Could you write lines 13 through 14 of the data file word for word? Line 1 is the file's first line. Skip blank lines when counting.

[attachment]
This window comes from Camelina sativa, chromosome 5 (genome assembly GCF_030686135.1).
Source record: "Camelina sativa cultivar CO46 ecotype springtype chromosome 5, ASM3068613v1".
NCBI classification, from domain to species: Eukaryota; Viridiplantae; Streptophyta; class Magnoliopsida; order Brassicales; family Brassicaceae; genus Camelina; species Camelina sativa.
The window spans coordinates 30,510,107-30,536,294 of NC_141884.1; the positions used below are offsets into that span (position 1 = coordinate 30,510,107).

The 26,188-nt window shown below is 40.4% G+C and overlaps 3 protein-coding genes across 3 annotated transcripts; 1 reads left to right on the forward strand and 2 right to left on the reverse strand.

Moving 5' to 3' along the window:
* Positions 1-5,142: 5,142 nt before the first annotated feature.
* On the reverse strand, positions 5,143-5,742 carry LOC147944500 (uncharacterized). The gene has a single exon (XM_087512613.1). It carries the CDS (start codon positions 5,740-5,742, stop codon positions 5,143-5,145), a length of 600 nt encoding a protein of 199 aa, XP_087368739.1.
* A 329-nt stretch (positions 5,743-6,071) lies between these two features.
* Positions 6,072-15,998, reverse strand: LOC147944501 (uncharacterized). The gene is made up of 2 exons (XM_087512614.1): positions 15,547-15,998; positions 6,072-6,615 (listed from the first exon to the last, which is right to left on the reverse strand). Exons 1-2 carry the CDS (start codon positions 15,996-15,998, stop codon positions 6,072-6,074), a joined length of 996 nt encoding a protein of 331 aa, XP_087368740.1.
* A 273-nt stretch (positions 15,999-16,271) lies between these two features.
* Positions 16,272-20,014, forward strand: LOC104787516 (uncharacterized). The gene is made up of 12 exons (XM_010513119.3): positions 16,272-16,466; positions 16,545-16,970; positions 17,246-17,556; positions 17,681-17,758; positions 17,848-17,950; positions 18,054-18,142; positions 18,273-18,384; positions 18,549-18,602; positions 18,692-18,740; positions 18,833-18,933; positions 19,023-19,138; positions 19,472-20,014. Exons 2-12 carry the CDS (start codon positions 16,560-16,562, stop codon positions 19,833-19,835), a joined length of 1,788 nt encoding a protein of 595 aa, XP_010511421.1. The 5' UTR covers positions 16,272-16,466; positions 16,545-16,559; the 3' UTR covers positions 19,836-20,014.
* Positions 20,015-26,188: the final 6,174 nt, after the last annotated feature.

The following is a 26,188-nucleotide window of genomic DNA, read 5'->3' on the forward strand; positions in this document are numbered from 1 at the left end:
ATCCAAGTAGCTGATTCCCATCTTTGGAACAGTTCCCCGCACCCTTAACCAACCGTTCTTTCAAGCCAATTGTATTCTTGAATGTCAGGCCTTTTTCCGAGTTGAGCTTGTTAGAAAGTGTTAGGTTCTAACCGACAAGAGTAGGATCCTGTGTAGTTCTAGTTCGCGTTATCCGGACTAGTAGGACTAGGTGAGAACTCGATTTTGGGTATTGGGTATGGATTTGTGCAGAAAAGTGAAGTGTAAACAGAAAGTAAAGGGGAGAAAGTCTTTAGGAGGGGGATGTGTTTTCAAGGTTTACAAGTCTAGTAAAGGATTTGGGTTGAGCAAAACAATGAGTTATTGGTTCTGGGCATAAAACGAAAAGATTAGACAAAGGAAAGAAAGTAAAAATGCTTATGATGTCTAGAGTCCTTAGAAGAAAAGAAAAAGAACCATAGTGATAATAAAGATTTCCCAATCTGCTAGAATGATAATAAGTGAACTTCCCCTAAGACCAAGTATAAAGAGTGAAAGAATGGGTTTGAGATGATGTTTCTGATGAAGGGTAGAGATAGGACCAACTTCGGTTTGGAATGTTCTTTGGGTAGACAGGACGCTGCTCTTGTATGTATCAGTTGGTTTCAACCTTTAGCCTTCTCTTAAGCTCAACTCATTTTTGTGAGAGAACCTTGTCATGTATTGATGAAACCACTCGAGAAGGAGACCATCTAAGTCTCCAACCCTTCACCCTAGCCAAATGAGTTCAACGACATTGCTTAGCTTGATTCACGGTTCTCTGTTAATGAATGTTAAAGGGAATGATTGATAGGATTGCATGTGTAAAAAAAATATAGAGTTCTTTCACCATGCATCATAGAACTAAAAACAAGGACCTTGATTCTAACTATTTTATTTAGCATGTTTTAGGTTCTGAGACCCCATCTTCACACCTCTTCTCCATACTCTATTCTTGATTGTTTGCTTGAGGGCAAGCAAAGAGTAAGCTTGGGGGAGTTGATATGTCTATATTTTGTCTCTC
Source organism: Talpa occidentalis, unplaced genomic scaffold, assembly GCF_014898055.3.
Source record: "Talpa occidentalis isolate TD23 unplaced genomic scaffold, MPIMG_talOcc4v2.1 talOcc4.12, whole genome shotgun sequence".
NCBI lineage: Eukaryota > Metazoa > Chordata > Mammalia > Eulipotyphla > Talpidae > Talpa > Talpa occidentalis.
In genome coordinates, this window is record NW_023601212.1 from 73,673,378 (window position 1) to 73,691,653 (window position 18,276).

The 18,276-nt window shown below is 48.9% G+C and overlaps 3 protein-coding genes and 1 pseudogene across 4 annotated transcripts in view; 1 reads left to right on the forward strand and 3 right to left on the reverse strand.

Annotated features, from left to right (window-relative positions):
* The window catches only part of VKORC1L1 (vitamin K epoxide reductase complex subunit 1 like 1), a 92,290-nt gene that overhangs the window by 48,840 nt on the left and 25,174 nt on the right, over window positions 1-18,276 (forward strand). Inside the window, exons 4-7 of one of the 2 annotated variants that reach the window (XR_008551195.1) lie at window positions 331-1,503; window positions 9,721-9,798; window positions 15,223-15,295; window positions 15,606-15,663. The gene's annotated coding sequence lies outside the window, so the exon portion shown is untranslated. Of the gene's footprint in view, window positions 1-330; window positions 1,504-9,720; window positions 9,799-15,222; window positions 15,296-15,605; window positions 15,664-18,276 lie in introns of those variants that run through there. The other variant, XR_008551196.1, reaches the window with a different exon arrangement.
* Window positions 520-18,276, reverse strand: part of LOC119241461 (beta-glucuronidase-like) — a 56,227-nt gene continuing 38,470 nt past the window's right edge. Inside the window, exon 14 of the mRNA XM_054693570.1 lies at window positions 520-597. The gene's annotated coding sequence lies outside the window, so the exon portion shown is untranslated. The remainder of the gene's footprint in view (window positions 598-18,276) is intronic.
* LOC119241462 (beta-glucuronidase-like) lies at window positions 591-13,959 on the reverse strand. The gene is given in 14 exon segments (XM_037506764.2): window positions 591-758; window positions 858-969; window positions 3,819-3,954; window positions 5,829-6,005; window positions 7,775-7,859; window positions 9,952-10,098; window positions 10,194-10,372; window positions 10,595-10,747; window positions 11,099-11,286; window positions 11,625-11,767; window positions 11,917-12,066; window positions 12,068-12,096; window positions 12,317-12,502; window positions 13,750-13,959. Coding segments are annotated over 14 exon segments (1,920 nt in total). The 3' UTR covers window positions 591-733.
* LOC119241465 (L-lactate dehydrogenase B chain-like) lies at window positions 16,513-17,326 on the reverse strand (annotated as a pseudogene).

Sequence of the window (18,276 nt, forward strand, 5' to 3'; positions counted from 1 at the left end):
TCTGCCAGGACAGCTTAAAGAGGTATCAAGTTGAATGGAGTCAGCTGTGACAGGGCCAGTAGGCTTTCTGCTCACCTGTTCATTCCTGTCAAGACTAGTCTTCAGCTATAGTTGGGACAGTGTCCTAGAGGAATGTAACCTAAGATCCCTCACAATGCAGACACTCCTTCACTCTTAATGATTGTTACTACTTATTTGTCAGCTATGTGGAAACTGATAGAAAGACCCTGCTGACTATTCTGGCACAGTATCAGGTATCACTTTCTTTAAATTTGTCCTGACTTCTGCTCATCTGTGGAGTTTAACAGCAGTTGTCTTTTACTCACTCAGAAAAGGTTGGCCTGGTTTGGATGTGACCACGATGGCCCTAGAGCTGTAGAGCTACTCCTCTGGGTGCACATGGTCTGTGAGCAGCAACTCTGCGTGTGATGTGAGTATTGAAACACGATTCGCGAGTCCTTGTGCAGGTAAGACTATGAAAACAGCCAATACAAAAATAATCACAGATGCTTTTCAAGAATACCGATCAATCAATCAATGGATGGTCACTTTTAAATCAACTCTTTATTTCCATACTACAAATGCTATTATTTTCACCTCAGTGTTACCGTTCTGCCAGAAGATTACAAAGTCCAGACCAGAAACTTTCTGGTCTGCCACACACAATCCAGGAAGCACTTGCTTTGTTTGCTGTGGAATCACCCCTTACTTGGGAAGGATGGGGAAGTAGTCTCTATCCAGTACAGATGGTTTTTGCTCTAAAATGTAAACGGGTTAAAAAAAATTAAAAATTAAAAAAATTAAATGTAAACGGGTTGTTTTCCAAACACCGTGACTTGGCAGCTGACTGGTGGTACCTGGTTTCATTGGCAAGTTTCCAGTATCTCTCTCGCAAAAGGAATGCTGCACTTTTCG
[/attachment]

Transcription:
* Positions 20,015-26,188: the final 6,174 nt, after the last annotated feature.

The following is a 26,188-nucleotide window of genomic DNA, read 5'->3' on the forward strand; positions in this document are numbered from 1 at the left end: